Well, that was fast.
First off, the stock's price-to-earnings ratio of 15 was one of the cheapest in the defense industry. Weighed against projected long-term growth rates of 9% annually, though, it wasn't cheap enough to justify buying on this metric alone.
So I added two more. Looking past GAAP "net earnings" to examine the underlying cash profits being generated at the company, I found Huntington Ingalls churning out cash -- enough so to drive its price-to-free cash flow ratio down all the way to 10. (That's cheap.) Last but not least, I measured Huntington Ingalls against my favorite yardstick for valuing defense contractors: price-to-sales.
Historically, you see, moderately profitable defense contractors with decent growth prospects tend to sell for prices roughly equal to the amount of revenue they generate in a year -- so a P/S ratio of 1.0. Huntington Ingalls, however, was selling for only 0.8 times sales. That was my final clue that the stock was "cheap."
Times change. Opinions do, too
For better or for worse (depending on your perspective), these shares are cheap no longer. The past three months have seen Huntington Ingalls shares spike 16% in value. Indeed, they recently hit an all-time high of more than $145 per share. The stock's P/E ratio has climbed past 17, and its P/S ratio is hovering just below "fair value" of 1.0.
In short, the stock is no longer a clear-cut bargain. But is it a sell?
Honestly, I'm not sure I'd go that far. According to data from S&P Global Market Intelligence, Huntington Ingalls' free cash flow at last report was $640 million produced over the past 12 months. Divided into the company's $6.8 billion market cap, that still works out to a price-to-free cash flow ratio not much above 10 (10.6, to be precise).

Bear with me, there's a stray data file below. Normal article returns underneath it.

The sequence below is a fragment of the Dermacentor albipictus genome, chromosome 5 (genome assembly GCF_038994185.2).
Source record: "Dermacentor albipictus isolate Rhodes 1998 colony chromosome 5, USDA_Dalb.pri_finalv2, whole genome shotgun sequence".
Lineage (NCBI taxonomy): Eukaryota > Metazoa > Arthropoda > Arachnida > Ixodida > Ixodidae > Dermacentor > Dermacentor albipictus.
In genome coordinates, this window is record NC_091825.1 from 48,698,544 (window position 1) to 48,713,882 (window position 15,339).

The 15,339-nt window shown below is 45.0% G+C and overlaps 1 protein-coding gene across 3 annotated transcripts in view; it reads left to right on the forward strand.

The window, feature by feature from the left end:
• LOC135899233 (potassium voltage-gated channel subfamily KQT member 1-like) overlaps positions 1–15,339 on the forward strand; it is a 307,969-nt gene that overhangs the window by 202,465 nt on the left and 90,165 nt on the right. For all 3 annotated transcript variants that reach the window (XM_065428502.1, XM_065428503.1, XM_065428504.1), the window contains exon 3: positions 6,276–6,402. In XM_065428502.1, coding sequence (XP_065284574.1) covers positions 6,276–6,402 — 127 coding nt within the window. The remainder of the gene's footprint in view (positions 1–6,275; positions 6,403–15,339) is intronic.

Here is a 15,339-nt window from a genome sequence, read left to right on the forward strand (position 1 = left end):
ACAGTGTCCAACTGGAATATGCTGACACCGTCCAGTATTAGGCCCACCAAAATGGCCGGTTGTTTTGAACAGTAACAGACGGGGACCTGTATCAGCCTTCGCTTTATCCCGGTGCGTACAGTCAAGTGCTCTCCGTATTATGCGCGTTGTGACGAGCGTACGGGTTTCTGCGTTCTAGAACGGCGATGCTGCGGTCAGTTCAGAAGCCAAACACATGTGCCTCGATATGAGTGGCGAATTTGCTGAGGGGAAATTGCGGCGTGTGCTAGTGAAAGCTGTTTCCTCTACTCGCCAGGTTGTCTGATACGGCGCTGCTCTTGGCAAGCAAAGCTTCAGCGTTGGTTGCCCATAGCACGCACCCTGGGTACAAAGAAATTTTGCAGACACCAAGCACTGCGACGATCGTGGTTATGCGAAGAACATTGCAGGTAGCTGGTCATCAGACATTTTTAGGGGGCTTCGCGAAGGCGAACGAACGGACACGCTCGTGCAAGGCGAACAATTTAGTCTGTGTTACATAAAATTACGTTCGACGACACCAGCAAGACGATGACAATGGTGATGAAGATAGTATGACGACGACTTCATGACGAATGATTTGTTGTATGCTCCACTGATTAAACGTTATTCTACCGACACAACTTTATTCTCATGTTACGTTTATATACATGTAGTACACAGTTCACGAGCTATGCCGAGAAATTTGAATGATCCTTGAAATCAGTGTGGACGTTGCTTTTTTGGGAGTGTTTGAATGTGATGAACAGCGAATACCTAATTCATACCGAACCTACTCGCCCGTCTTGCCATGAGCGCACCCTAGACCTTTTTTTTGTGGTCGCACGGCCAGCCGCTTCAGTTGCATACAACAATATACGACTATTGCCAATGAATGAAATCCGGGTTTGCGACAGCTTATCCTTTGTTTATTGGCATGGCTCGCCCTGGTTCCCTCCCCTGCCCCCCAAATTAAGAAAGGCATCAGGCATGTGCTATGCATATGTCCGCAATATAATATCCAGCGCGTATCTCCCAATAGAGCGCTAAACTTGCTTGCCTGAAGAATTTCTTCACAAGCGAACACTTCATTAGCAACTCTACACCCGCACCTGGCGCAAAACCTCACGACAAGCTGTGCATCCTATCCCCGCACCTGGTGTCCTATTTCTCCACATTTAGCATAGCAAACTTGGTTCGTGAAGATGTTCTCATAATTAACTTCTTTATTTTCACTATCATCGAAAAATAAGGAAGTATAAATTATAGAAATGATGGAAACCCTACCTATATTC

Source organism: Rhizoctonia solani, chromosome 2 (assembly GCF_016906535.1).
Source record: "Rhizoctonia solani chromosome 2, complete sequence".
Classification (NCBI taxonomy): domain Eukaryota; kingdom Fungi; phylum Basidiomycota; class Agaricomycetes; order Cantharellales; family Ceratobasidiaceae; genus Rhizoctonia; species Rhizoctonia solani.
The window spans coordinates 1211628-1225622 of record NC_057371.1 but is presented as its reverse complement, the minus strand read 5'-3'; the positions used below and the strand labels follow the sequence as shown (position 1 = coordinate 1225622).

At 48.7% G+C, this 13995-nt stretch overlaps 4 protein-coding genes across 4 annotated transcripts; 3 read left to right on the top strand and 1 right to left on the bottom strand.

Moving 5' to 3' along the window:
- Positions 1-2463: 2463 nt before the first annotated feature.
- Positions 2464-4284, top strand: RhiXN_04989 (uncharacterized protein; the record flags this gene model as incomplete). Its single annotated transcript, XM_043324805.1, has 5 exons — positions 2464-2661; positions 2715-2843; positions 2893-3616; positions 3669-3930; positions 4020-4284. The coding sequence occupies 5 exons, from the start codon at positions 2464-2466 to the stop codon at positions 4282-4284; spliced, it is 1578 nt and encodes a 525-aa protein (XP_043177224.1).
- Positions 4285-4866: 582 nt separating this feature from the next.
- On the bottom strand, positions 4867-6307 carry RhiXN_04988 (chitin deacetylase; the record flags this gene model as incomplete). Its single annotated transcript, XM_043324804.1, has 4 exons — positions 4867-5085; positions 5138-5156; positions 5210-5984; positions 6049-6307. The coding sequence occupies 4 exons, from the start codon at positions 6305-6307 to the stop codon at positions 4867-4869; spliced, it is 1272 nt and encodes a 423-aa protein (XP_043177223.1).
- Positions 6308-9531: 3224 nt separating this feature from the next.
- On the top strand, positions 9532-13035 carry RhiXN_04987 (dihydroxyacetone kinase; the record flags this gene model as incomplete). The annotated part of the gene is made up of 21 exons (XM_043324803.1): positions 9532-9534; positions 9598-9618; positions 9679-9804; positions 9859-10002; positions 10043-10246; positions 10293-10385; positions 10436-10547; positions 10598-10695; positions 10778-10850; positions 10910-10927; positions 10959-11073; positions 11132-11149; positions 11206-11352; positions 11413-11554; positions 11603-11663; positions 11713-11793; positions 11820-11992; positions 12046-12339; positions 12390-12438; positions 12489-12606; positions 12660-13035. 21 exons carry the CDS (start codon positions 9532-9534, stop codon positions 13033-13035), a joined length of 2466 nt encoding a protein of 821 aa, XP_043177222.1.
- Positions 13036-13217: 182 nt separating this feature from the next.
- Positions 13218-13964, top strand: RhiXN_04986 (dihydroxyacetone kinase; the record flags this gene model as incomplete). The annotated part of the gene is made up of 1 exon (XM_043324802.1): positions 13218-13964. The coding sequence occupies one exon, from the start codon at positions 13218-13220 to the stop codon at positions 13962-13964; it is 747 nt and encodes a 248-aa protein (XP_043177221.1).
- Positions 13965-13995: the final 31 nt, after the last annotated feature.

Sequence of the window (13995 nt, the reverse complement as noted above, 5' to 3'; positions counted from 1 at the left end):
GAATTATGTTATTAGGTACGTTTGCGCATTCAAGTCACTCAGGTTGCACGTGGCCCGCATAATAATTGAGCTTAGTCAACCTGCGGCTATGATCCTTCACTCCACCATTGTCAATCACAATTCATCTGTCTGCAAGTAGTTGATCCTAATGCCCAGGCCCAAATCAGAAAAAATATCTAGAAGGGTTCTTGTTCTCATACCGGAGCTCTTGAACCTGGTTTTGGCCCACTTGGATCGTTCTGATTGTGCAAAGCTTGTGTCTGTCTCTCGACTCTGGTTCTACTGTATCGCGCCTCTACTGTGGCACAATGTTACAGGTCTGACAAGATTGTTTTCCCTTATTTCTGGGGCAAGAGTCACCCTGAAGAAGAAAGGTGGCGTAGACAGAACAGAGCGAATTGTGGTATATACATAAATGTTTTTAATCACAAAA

With analysts on Yahoo! Finance now predicting near-10% annualized earnings growth over the next five years, that still doesn't look terribly expensive to me. And Huntington is still the nation's only builder of nuclear aircraft carriers, and runs a thriving business building submarines and destroyers for the Navy, and cutters for the Coast Guard as well. And rival shipbuilders like General Dynamics do sell for even higher P/S ratios than Huntington currently. (By the way, General Dynamics reports earnings on Wednesday. Are you ready? )
Even if Huntington Ingalls isn't a bargain based on P/S, it may at least be a relative bargain within its industry.
The upshot for investors
Long story short, even after its impressive three-month run, I wouldn't risk shorting this stock just now. But with two out of three valuation metrics telling me it's no bargain, I wouldn't go long Huntington Ingalls, either.
Rich Smith does not own shares of, nor is he short, any company named above. You can find him on Motley Fool CAPS, publicly pontificating under the handle TMFDitty, where he's currently ranked No. 297 out of more than 75,000 rated members.
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